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Smoking Reduces Conflict-Related Anterior Cingulate Activity in Abstinent Cigarette Smokers Performing a Stroop Task

Department of Psychiatry and Biobehavioral Sciences, University of California, Los Angeles, CA 90095, USA.
Neuropsychopharmacology: official publication of the American College of Neuropsychopharmacology (Impact Factor: 7.83). 11/2009; 35(3):775-82. DOI: 10.1038/npp.2009.186
Source: PubMed

ABSTRACT Prior research suggests that abrupt initiation of abstinence from cigarette smoking reduces neural cognitive efficiency. When cognitive efficiency is high, processing speed and accuracy are maximized with minimal allocation of cognitive resources. The study presented here tested the effects of resumption of smoking on cognitive response conflict after overnight abstinence from smoking, hypothesizing that smoking would enhance cognitive efficiency. Twenty paid research volunteers who were chronic cigarette smokers abstained from smoking overnight (>12 h) before undergoing fMRI while performing a color-word Stroop task during two separate test sessions: one that did not include smoking before testing and another one that did. Statistical analyses were performed by modeling the Stroop effect (incongruent >congruent) BOLD response within a collection of a priori regions of interest that have consistently been associated with cognitive control. Behavioral assessment alone did not reveal any significant differences in the Stroop effect between the two sessions. BOLD activations, however, indicated that in the right anterior cingulate cortex (ACC), smokers had significantly less task-related activity following smoking (p<0.02). In contrast, the right middle frontal gyrus exhibited significantly greater activity after smoking as compared to the no-smoking session (p<0.003). Exaggerated neural activity in the ACC during nicotine withdrawal may reflect a compensatory mechanism by which cognitive control networks expend excessive energy to support selective attention processes. Resumption of smoking may enhance cognitive control in smokers, involving a reduction in ACC response conflict activity together with improvement in conflict resolution involving the dorsolateral prefrontal cortex.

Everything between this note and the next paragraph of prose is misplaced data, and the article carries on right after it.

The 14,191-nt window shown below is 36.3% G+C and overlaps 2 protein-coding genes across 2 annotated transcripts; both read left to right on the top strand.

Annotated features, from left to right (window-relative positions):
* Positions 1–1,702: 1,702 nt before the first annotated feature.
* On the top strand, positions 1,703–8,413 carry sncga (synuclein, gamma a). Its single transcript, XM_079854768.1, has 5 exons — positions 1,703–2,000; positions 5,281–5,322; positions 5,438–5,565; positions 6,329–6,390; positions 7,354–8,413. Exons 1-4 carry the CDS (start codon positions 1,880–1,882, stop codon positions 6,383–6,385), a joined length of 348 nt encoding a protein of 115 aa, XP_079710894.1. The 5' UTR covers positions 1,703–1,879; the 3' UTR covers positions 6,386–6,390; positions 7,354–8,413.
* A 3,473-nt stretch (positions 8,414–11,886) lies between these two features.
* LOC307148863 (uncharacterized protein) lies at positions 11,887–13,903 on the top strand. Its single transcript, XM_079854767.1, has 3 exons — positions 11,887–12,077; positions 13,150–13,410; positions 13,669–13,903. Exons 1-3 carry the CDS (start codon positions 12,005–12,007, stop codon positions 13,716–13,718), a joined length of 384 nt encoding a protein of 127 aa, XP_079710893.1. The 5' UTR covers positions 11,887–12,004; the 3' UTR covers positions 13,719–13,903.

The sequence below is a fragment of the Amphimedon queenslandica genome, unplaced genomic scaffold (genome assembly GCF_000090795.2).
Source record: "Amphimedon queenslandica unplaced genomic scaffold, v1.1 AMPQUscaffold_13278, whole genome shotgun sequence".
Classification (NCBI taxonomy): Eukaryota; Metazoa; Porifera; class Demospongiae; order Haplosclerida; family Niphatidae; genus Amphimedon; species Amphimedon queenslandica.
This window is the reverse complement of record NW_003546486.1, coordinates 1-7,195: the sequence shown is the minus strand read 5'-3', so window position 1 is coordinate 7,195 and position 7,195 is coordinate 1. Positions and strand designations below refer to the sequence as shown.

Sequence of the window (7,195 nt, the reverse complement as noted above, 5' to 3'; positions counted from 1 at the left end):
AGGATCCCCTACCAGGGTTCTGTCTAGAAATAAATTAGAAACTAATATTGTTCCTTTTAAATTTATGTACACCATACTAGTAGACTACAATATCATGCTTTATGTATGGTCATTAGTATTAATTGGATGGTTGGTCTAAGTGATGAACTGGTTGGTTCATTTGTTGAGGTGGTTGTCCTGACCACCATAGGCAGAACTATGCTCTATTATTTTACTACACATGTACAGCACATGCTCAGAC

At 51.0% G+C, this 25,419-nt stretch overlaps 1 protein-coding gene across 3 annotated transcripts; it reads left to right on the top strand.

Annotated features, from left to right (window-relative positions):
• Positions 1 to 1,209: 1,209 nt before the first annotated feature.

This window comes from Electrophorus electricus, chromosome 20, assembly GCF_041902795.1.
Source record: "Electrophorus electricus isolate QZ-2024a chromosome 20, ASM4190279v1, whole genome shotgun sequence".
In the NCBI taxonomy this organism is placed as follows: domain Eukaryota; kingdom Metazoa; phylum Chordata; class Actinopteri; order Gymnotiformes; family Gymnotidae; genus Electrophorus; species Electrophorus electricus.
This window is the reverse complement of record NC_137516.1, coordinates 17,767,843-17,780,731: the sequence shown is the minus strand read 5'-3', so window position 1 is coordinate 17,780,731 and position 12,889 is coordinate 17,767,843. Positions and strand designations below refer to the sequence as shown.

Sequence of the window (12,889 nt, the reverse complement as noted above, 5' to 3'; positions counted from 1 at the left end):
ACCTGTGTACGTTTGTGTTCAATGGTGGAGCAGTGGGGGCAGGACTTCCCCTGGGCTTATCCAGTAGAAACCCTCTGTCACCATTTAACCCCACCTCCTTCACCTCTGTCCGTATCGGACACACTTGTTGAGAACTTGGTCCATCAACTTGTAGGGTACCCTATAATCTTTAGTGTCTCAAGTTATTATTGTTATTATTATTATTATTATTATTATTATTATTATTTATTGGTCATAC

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    • "On the basis of previous reports of the neuronal underpinnings of smoking addiction (Canterberry et al., 2013; Hanlon et al., 2013; Li et al., 2013; Hartwell et al., 2011; Azizian et al., 2009; Brody et al., 2007; Smolka et al., 2006; Due et al., 2002; Ernst et al., 2001), bilateral ACC, medial pFC, and OFC areas were defined as the anterior ROIs (ROIs1), and bilateral posterior cingulate cortex and precuneus areas were defined as the posterior ROIs (ROIs2; Table 2). The anterior part of the brain (i.e., ROIs1) has been widely reported as a cigarette-craving-related brain region (Lee, Kim, & Kim, 2012; Hartwell et al., 2011; Azizian et al., 2009; Brody et al., 2007; Due et al., 2002) and has been utilized in previous rtfMRI studies on cigarette craving/ resistance (Canterberry et al., 2013; Hanlon et al., 2013; Li et al., 2013). However, the involvement of the posterior part of the brain (i.e., ROIs2) in cigarette craving is unclear (Hartwell et al., 2011; Brody et al., 2007). "
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    • "The experimental task was a modified version of a face viewing task previously shown to increase activation in brain regions underlying emotion processing [26]; see Figure 1. In brief, neutral and negative (angry and fearful) faces [27] were presented in a dynamic (i.e., morphed) fashion. The morphing caused them to appear to change from neutral to negative in the same actor (emotion morph) or from one neutral identity to another neutral identity (identity morph). "
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    • "More recently, Azizian and colleagues demonstrated that smoking reduced conflict-related anterior cingulated activity in abstinent cigarette smokers during performing a stroop task. The study also suggested that exaggerated neural activity in the ACC during nicotine withdrawal may reflect a compensatory mechanism by which cognitive control networks expend excessive energy to support selective attention processes (Azizian et al. 2010). Hong and colleagues reported that restingstate dorsal ACC-striatum functional connectivity may serve as a circuit-level biomarker for nicotine addiction, and the development of new therapeutic agents aiming to enhance the d ACC-striatum functional pathways may be effective for nicotine addiction treatment (Hong et al. 2010). "
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